Most Americans interested in the presidential tug of war in Florida are watching television, primarily the cable news channels, to follow the developments, according to a study about the role of the Internet in the election.
The study, which tracked Internet use before and after the election, found that while one in five Americans went online during the final weeks of the campaign to get news and information, only one in 10 are using the Net to keep informed about the ballot-counting.
"An overwhelming number, 83 percent of those who told us they were following this story to some degree, are going to television, and almost half of that to cable," said Andy Kohut, director of the Pew Research Center for the People and the Press.
He said 35 percent of those surveyed in the two weeks after the election said they were paying "very close" attention to whether Al Gore or George W. Bush would wind up in the White House. An additional 39 percent of the 3,234 questioned said they were following it "fairly closely."
That's about the same level of interest Americans had in President Clinton's scandal involving Monica Lewinsky. But it does not come anywhere near the interest there was in the 1999 shootings at Columbine High School in Colorado, when 68 percent of Americans surveyed said they were paying very close attention to the story. CNN's monthly ratings for November were its highest since September 1995. "That was the height of the O.J. trial," said Kris Robinson, a spokeswoman for CNN, referring to when O.J. Simpson faced murder charges in the slayings of his ex-wife and her friend.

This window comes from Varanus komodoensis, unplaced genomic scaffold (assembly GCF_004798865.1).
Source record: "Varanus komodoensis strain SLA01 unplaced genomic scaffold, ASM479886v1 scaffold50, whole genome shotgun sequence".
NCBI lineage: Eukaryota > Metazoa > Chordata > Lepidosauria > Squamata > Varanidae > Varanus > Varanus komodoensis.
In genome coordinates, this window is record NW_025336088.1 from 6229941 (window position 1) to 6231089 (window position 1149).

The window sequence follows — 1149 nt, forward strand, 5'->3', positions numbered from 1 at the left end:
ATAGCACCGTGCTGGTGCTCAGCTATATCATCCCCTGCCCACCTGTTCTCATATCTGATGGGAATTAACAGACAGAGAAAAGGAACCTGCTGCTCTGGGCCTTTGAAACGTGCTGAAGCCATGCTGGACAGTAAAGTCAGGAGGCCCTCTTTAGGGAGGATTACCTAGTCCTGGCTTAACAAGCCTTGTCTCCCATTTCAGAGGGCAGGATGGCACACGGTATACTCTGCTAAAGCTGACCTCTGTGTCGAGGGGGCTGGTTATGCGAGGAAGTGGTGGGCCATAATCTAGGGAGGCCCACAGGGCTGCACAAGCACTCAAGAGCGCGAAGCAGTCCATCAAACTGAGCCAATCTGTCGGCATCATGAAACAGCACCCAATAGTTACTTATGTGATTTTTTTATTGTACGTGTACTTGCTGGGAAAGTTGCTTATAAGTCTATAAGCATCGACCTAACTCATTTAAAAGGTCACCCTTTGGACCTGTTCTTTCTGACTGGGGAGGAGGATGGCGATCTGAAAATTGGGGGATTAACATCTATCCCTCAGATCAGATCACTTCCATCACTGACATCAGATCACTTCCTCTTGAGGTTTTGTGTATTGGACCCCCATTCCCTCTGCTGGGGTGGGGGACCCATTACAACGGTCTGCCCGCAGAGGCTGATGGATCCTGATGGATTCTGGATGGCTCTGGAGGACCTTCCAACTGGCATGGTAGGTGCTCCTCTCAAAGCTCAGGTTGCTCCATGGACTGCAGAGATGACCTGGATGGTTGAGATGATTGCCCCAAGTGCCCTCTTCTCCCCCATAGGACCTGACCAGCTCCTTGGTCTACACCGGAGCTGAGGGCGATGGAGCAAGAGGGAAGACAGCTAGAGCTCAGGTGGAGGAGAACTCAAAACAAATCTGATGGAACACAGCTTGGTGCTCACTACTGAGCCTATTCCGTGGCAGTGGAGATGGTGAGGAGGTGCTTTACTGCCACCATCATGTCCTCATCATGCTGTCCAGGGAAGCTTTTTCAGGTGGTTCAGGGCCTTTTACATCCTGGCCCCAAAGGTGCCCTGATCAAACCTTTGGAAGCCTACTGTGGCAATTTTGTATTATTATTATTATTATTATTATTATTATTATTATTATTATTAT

Despite television's kingpin role, Kohut said the Net established itself as a major source of election news this year, with 18 percent of Americans turning to it during the campaign, compared with only 4 percent in 1996. And 43 percent of those using the Net for political information said it affected their voting decisions, up from 31 percent four years ago.
The main reason respondents used the Internet was convenience, not to find different information providers. And those seeking election news turned primarily to brand-name news sites.
Since 1996, visits to specialized political sites have dropped 50 percent, and use of candidates' Web sites has fallen from 25 percent four years ago to 7 percent this year.